Arthritis & Rheumatism, Volume 60,
October 2009 Abstract Supplement
The 2009 ACR/ARHP Annual Scientific Meeting
Philadelphia October 16-21, 2009.
Reliability, Validity, and Minimally Important Differences of the UCLA Scleroderma Clinical Trial Consortium Gastrointestinal Tract (UCLA SCTC 2.0) Instrument
Khanna1, Dinesh, Hays1, Ron, Maranian2, Paul, Seibold3, James R., Impens3, Ann J., Mayes4, M., Clements5, Philip J.
UCLA, Los Angeles, CA
David Geffen School of Medicine at UCLA, Los Angeles, CA
University of Michigan, Ann Arbor, MI
U.Texas Houston, Houston, TX
UCLA School of Medicine, Los Angeles, CA
Assiut University Hospital, Assiut, Egypt
We developed a scleroderma gastrointestinal tract (SSC-GIT 1.0) instrument. The present study refines the SSC-GIT 1.0 by differentiating reflux symptoms from distention/bloating, adding a recectal incontinence scale, and creating a composite score of overall GIT burden of SSc In addition, we estimate minimally important differences of the new instrument.
We administered the SSC-GIT 1.0 and SF-36v.2 to 152 patients with SSc at 3 scleroderma centers; 1 item was added to SSC-GIT 1.0 to assess rectal incontinence. In addition, subjects completed a rating of the severity of their GIT (very mild to very severe) and physicians noted the GIT diagnosis. We evaluated internal consistency reliability, test-retest reliability (1.1 week mean time interval in 25 patients) and performed multitrait scaling analysis. 115 of the 152 patients completed the questionnaires again at Time2 (25.2 week mean time interval). Patients also completed ratings of their overall, upper, and lower GIT involvement. For example: "Compared to your last visit, how would you rate your overall/upper/lower gastrointestinal symptoms? Much better, a little better, almost the same, a little worse, or much worse." The minimally changed group was defined by those reporting they were a little better.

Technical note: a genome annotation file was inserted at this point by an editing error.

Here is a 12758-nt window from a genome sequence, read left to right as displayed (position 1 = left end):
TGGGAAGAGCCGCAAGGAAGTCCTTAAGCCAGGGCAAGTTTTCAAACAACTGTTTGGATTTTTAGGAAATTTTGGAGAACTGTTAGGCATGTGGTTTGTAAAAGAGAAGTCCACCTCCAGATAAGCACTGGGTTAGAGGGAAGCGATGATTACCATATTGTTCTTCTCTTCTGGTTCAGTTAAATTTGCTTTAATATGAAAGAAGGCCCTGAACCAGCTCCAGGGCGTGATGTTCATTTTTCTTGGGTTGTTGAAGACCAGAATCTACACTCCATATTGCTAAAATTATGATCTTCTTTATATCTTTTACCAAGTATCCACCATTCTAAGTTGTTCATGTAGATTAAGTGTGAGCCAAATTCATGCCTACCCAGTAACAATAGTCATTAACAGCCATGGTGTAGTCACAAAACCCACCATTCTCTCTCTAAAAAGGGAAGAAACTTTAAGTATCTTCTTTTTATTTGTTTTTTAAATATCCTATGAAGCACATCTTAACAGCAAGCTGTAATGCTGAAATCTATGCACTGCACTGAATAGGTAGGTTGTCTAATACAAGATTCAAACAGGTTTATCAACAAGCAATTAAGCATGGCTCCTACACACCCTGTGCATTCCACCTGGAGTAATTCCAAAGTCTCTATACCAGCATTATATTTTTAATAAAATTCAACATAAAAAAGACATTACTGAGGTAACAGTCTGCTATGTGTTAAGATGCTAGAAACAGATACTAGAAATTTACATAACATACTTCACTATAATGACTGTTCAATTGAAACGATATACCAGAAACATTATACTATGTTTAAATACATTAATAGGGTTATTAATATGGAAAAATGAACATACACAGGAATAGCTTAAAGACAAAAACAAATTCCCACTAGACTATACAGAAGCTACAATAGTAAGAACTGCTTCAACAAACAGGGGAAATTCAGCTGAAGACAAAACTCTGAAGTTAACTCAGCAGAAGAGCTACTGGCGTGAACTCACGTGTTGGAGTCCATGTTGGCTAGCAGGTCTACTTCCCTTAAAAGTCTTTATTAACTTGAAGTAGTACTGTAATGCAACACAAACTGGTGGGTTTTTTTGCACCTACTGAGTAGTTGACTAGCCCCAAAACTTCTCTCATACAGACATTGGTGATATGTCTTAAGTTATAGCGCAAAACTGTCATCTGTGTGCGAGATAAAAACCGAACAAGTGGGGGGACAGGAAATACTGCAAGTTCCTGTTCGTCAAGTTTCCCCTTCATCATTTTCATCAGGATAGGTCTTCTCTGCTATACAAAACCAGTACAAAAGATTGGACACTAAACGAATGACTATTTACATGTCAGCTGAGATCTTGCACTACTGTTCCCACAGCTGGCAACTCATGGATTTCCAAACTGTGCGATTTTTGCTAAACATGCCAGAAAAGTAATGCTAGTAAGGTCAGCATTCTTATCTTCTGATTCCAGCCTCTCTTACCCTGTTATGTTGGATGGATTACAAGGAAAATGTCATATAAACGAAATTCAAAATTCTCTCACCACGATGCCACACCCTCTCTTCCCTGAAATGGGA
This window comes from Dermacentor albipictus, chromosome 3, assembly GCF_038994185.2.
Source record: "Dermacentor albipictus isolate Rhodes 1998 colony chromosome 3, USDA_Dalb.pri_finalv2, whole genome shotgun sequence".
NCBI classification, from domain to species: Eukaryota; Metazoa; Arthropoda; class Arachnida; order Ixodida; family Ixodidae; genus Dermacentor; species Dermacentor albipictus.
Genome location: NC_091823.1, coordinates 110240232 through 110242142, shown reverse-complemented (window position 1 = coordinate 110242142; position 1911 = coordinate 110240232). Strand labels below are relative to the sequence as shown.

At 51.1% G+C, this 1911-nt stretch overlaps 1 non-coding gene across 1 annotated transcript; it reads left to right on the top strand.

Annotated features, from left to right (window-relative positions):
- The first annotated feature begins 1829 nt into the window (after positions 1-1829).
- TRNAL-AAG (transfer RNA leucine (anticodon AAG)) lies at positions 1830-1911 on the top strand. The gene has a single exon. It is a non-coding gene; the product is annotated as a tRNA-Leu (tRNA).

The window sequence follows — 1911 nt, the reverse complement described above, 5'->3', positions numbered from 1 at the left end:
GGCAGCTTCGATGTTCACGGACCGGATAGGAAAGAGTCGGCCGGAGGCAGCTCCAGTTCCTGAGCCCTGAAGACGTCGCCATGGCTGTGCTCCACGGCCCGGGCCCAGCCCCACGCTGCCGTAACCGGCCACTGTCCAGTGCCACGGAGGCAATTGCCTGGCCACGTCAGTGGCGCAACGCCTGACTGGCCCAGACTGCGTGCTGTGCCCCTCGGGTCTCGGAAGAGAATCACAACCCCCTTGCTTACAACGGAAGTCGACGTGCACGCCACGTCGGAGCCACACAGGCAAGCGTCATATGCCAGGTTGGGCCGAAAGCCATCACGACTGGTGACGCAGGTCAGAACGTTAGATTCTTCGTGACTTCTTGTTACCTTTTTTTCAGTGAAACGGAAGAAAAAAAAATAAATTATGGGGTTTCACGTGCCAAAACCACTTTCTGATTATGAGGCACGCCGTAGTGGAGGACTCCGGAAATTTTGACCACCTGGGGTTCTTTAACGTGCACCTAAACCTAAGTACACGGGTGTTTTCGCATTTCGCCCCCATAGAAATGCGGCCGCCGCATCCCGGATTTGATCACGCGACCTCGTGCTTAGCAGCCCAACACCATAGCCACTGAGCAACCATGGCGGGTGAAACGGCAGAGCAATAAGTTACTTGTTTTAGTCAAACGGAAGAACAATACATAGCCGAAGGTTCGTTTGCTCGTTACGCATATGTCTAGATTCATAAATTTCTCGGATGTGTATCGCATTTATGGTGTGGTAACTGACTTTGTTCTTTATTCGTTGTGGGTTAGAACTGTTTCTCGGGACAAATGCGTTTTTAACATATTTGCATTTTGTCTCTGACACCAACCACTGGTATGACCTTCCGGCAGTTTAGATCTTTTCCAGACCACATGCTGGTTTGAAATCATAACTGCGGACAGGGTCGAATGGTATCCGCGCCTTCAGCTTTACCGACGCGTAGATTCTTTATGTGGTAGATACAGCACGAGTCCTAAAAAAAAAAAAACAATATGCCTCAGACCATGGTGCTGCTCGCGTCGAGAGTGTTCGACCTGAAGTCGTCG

Study participants (n=152) were female (84%) and Caucasian (81%); 55% had diffuse SSc and mean age was 51 years. Self-rated severity of GIT ranged from no symptoms to very mild (39%), to mild (21%), to moderate (31%), to severe or very severe (9%). Of an initial 53 items in SSC-GIT 1.0, 19 had low item-total correlations (<0.40) or poor discrimination among scales and were excluded, leaving a 34-item final instrument (UCLA SCTC GIT 2.0). Analyses supported 7 multi-item scales: reflux, bloating/distention, diarrhea, soil, constipation, emotional well-being, and social well-being. Test-retest reliability estimates were >= 0.68 and coefficient alphas >=0.67. Participants who rated their GIT disease as mild had lower (better) scores on all 7 scales and those with "severe" had the higher scores on a 03 scale. In addition, symptom scales were able to discriminate subjects with corresponding clinical GIT diagnosis. The total GIT Score, developed by averaging 6 of 7 scales (excluding constipation), was reliable (test-retest 0.81 and Cronbach's alpha 0.71) provided discrimination between mild, moderate, and severe self-rated GIT involvement. MID estimates for improvement in the Total GIT score ranged from 0.160.28 (on a 03 scale; effect size estimates 0.400.52).
This study provides support for the reliability and validity of the UCLA-SCTC GIT 2.0, an improvement over the original instrument designed to assess GIT involvement in patients with SSc. An overall GIT Score was also developed to capture overall burden (severity) of SSc-associated GIT.
To cite this abstract, please use the following information:
Khanna, Dinesh, Hays, Ron, Maranian, Paul, Seibold, James R., Impens, Ann J., Mayes, M., et al; Reliability, Validity, and Minimally Important Differences of the UCLA Scleroderma Clinical Trial Consortium Gastrointestinal Tract (UCLA SCTC 2.0) Instrument [abstract]. Arthritis Rheum 2009;60 Suppl 10 :603